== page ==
2) "The Battle of Santa Rosa. October 9, 1861 - The Attack Upon Wilson's Camp." A great battle drawing, depicting the surprise attack on Colonel Wilson's Zouaves by one thousand Confederates under the command of Gen. Richard Heron Anderson. Confederate forces surrounded the camp and attacked in a flash of rifle fire, setting the tents on fire and chasing the Zouaves toward Pensacola Bay. After a short retreat, Wilson rallied his men and drove back the enemy. With the appearance of a company of regulars, Wilson routed the Rebels and, according to Allgouer, "chased them back to their boats, and peppered them well while they were embarking." This drawing appeared as a half- page woodcut in the December 7, 1861 issue of HARPER'S WEEKLY, from which the title is taken. Pencil on paper, approximately 11 1/2 x 15 1/4 inches, on unevenly trimmed sheet, laid down on mat board.
3) "Camp Grounds of Col. W. Wilson's Zouaves sketched after the Burning of the Tents by the Rebels on October 9, 1861." A quick sketch, notable for the absence of the Zouave's "Death to Secession" flag. Pencil on paper, approximately 6 1/4 x 9 inches, executed on the reverse of a unevenly trimmed printed roll of a New York volunteer regiment, titled in pencil lower image.
4) "Explosion of some shells 2 days after the Bombardment. Nov. 22, 1861." A frightening scene, probably within the walls of Fort Pickens, of five Union ordnance men dying in an explosion of their own shells. Ironically, the men had just survived a horrific three-day artillery barrage. Pencil on paper, approximately 9 x 12 inches, executed on the reverse of a unevenly trimmed printed roll of a New York volunteer regiment, titled in ink lower image, signed lower right: "C F Allgouer."
5) "Confederate Fleet consisting of 5 steamers and about 8 or 10 sailing crafts / Lower End of Warrington Navy yard Fla / A Steam Boilers / B Machinery / C Sand Battery / D Loading Guns on Boats Nov. 19 1861." An important depiction of Confederate naval strength in the Gulf of Mexico. Pencil on paper, approximately 6 x 17 3/4 inches, executed on the reverse of an unevenly trimmed printed roll of a New York volunteer regiment, titled in ink lower image, initialed lower right: "CFA." This very fine drawing appears as a half-page woodcut in the December 28, 1861 issue of HARPER'S WEEKLY.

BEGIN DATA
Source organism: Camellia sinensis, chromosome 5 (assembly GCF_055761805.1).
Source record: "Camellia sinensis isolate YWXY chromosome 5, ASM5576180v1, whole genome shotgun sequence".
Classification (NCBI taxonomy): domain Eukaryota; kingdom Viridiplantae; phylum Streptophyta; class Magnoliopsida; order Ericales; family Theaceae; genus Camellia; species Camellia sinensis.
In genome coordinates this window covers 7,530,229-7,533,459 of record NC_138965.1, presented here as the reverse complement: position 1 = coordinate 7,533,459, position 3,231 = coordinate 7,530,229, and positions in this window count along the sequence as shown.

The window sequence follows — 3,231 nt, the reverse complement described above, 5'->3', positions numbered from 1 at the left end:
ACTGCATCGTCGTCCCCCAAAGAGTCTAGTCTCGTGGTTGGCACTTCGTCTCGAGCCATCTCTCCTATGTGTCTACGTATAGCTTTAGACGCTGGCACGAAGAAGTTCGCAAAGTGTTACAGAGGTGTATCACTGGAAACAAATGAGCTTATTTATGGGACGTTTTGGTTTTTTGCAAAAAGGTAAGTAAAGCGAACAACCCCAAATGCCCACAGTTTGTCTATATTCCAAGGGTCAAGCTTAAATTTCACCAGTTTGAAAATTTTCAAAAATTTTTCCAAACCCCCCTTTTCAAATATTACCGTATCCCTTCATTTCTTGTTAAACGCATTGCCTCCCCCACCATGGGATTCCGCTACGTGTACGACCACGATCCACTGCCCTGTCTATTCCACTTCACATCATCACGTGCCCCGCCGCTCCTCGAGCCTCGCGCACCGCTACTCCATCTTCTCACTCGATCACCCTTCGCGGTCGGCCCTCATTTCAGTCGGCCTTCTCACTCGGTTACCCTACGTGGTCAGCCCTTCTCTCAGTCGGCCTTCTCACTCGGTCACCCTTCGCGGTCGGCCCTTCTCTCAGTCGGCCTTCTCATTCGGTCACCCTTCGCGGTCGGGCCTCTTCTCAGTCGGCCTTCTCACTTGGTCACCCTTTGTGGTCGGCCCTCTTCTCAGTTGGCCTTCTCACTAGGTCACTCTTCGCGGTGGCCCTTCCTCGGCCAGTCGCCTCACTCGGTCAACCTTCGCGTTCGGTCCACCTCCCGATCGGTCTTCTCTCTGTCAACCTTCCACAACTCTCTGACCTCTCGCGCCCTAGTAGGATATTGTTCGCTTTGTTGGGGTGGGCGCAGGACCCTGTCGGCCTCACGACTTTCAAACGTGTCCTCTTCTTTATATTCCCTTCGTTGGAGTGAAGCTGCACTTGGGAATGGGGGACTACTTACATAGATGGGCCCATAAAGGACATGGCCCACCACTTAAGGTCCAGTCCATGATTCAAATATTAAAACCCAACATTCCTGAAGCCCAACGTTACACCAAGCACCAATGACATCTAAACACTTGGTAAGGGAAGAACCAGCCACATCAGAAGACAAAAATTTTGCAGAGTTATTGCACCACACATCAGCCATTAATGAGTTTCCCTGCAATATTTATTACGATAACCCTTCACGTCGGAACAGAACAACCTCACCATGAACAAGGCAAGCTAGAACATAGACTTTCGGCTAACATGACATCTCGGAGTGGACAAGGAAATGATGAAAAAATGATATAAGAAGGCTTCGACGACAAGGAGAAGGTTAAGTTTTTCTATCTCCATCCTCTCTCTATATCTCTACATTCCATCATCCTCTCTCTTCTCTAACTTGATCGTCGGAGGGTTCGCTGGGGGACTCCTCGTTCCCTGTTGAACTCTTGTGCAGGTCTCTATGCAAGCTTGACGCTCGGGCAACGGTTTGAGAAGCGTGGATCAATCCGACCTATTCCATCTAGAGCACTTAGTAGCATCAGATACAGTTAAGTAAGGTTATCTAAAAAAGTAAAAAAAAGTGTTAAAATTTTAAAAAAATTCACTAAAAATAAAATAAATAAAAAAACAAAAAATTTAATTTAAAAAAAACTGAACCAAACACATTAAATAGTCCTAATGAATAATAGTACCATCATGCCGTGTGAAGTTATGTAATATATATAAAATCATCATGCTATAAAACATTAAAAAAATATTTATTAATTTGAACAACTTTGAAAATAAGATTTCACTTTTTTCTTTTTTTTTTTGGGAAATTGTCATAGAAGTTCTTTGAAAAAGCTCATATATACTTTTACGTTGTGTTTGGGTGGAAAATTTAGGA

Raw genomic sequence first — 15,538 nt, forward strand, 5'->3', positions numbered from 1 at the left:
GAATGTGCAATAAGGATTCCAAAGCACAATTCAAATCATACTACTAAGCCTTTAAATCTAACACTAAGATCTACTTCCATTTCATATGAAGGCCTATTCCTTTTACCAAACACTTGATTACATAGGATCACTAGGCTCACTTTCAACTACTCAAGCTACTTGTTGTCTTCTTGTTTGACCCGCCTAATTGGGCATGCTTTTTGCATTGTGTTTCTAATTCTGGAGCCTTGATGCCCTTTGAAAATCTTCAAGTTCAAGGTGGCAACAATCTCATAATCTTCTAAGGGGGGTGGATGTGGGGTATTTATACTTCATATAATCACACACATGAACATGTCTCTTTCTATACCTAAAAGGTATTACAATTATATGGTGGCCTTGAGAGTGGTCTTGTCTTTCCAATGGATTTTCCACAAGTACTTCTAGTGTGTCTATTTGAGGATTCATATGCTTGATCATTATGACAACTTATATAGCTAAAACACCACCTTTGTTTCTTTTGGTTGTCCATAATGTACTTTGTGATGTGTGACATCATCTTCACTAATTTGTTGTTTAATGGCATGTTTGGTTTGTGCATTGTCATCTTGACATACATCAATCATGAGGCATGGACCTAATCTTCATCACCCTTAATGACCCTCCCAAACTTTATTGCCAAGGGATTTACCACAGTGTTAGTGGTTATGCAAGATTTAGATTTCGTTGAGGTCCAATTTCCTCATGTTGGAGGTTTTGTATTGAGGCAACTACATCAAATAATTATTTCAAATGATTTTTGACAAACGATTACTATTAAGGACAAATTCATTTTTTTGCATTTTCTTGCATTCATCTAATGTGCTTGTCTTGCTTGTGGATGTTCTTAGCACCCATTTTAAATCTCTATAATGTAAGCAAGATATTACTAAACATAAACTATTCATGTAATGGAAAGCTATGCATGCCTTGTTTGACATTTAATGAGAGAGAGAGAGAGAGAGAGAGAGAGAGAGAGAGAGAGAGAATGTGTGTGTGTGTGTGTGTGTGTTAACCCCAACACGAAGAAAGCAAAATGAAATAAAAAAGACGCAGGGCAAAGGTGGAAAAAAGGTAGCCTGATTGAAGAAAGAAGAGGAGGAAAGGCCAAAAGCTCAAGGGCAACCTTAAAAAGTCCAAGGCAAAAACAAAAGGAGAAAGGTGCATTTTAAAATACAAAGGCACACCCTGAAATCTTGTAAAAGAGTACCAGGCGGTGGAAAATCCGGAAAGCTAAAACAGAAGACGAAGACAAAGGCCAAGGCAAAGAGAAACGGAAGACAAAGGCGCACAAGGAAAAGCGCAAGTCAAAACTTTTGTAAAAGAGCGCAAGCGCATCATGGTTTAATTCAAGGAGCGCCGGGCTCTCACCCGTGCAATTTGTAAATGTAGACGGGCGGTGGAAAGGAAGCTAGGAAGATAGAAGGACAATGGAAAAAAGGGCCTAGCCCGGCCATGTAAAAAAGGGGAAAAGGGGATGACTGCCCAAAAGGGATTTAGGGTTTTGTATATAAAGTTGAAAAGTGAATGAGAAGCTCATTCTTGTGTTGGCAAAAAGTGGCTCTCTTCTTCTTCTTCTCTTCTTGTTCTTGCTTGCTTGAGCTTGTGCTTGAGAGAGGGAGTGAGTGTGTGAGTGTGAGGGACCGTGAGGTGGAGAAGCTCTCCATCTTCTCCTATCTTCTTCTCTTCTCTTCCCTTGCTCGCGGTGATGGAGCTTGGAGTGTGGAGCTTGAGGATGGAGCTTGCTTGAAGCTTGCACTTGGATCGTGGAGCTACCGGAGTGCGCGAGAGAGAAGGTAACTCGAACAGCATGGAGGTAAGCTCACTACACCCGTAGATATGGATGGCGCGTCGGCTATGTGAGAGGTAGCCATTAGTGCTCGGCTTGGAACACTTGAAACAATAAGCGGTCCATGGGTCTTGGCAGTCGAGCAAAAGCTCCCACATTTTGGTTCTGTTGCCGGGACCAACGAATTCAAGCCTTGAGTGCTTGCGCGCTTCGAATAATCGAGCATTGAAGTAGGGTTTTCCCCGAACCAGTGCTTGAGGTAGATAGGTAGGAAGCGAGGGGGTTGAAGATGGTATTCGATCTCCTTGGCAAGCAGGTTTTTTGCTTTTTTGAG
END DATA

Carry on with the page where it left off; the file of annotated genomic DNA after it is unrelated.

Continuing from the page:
6) "Embarkation of the Troops on Santa Rosa Fla. May 10, 1862." A grand picture of hundreds of Yankee infantrymen, jaunty and eager for action, boarding a huge American steamship - destination probably New Orleans and battles north along the Mississippi River. An imposing mansion on the opposite shore overlooks the scene. Pencil on paper, approximately 9 1/4 x 11 1/2 inches, laid down on mat board, initialed lower right: "CFA."
Any original materials from the Florida theatre of the Civil War are quite rare in the marketplace. First-class drawings with significant Florida historical content - and these Charles Allgouer drawings meet those criteria - have largely found homes in institutions and are considered virtually unobtainable. HARPER'S WEEKLY: October 26, December 7, December 26, 1861. E.B. Long, THE CIVIL WAR DAY BY DAY (Garden City, 1971), passim.